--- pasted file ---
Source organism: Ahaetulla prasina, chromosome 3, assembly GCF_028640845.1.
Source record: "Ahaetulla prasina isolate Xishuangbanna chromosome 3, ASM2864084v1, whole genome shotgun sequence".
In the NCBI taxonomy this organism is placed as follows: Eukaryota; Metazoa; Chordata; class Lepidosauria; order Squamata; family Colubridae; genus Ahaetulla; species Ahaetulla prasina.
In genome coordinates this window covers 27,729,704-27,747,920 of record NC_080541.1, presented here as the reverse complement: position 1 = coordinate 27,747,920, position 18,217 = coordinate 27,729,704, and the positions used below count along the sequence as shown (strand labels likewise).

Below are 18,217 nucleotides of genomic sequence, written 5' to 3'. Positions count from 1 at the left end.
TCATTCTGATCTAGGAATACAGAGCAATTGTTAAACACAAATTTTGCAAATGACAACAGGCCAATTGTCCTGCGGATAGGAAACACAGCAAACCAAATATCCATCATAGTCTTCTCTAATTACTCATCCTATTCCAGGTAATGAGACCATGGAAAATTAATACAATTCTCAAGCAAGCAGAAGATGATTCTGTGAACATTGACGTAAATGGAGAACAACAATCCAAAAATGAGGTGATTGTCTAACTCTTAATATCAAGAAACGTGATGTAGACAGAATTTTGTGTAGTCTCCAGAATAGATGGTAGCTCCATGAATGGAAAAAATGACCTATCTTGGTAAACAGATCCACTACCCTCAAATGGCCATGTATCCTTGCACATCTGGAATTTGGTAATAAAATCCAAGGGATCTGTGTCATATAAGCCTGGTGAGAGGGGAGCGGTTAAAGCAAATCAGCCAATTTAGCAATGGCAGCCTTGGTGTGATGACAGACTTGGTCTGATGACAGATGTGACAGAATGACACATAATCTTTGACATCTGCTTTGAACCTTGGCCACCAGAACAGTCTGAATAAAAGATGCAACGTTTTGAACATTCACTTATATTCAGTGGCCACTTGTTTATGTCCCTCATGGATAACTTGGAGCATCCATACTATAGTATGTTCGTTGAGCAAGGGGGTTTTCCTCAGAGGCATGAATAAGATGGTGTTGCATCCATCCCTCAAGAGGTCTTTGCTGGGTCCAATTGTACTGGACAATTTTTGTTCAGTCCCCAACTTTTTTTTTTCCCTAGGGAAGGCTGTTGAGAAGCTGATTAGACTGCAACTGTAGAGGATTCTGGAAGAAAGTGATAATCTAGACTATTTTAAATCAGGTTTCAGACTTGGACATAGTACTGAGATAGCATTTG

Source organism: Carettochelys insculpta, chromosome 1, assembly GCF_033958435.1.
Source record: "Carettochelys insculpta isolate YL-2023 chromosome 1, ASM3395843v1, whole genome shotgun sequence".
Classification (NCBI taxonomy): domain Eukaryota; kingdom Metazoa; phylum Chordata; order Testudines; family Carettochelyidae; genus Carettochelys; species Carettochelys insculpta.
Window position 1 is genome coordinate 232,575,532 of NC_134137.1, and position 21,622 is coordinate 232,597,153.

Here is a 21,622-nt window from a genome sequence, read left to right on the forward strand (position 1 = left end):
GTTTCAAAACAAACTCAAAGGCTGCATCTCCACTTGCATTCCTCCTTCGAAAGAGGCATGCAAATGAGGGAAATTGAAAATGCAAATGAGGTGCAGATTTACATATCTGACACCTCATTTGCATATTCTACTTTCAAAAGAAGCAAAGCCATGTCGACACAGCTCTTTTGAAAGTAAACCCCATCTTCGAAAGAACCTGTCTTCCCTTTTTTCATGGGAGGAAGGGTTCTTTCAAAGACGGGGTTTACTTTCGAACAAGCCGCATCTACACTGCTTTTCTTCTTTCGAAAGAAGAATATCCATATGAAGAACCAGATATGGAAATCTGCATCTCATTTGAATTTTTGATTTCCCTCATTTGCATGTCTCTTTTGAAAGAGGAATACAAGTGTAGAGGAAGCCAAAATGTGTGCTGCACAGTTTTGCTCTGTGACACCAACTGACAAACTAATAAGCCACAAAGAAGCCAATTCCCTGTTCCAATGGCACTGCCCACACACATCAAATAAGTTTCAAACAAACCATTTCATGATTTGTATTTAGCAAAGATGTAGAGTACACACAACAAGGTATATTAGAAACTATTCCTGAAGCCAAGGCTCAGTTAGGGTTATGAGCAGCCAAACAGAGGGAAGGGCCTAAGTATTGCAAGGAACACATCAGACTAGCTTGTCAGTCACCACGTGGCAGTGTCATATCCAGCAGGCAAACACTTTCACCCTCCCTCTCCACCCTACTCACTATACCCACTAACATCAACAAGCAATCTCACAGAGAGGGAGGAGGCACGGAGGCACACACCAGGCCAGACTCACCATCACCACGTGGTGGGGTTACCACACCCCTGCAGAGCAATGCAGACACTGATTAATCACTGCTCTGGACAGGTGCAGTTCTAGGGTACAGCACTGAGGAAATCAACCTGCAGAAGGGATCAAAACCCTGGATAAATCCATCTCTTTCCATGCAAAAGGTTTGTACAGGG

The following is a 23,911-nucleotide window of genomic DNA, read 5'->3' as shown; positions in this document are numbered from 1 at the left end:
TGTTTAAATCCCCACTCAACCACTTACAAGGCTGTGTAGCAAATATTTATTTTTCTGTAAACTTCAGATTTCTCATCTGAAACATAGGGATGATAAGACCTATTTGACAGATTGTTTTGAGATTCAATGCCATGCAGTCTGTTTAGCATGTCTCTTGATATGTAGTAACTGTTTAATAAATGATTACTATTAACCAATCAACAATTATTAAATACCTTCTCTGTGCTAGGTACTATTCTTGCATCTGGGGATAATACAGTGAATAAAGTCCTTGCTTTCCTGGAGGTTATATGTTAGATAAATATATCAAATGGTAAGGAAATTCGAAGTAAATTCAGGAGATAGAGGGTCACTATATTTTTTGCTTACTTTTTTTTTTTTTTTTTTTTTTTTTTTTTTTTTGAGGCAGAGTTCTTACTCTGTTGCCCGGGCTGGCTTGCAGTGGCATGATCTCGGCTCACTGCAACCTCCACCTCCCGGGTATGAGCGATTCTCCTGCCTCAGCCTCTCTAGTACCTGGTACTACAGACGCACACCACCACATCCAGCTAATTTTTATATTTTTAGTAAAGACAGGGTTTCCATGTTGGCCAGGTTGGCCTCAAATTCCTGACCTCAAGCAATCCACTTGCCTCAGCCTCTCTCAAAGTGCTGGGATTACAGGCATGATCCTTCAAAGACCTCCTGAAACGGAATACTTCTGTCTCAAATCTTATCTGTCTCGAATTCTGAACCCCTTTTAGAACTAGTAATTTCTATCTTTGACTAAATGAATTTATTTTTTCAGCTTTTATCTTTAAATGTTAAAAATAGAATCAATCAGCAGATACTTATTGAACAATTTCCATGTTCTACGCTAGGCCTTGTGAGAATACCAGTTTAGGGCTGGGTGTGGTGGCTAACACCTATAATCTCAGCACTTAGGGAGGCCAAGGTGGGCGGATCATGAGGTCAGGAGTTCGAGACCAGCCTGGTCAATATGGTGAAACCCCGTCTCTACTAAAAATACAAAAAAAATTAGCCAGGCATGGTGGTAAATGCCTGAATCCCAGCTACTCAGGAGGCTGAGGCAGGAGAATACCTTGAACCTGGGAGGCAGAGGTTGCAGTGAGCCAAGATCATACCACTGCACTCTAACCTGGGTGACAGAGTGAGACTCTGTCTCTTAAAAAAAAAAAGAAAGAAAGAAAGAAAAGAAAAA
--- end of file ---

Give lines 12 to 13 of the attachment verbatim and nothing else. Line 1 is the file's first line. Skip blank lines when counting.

GTTTCAAAACAAACTCAAAGGCTGCATCTCCACTTGCATTCCTCCTTCGAAAGAGGCATGCAAATGAGGGAAATTGAAAATGCAAATGAGGTGCAGATTTACATATCTGACACCTCATTTGCATATTCTACTTTCAAAAGAAGCAAAGCCATGTCGACACAGCTCTTTTGAAAGTAAACCCCATCTTCGAAAGAACCTGTCTTCCCTTTTTTCATGGGAGGAAGGGTTCTTTCAAAGACGGGGTTTACTTTCGAACAAGCCGCATCTACACTGCTTTTCTTCTTTCGAAAGAAGAATATCCATATGAAGAACCAGATATGGAAATCTGCATCTCATTTGAATTTTTGATTTCCCTCATTTGCATGTCTCTTTTGAAAGAGGAATACAAGTGTAGAGGAAGCCAAAATGTGTGCTGCACAGTTTTGCTCTGTGACACCAACTGACAAACTAATAAGCCACAAAGAAGCCAATTCCCTGTTCCAATGGCACTGCCCACACACATCAAATAAGTTTCAAACAAACCATTTCATGATTTGTATTTAGCAAAGATGTAGAGTACACACAACAAGGTATATTAGAAACTATTCCTGAAGCCAAGGCTCAGTTAGGGTTATGAGCAGCCAAACAGAGGGAAGGGCCTAAGTATTGCAAGGAACACATCAGACTAGCTTGTCAGTCACCACGTGGCAGTGTCATATCCAGCAGGCAAACACTTTCACCCTCCCTCTCCACCCTACTCACTATACCCACTAACATCAACAAGCAATCTCACAGAGAGGGAGGAGGCACGGAGGCACACACCAGGCCAGACTCACCATCACCACGTGGTGGGGTTACCACACCCCTGCAGAGCAATGCAGACACTGATTAATCACTGCTCTGGACAGGTGCAGTTCTAGGGTACAGCACTGAGGAAATCAACCTGCAGAAGGGATCAAAACCCTGGATAAATCCATCTCTTTCCATGCAAAAGGTTTGTACAGGG

The following is a 23,911-nucleotide window of genomic DNA, read 5'->3' as shown; positions in this document are numbered from 1 at the left end: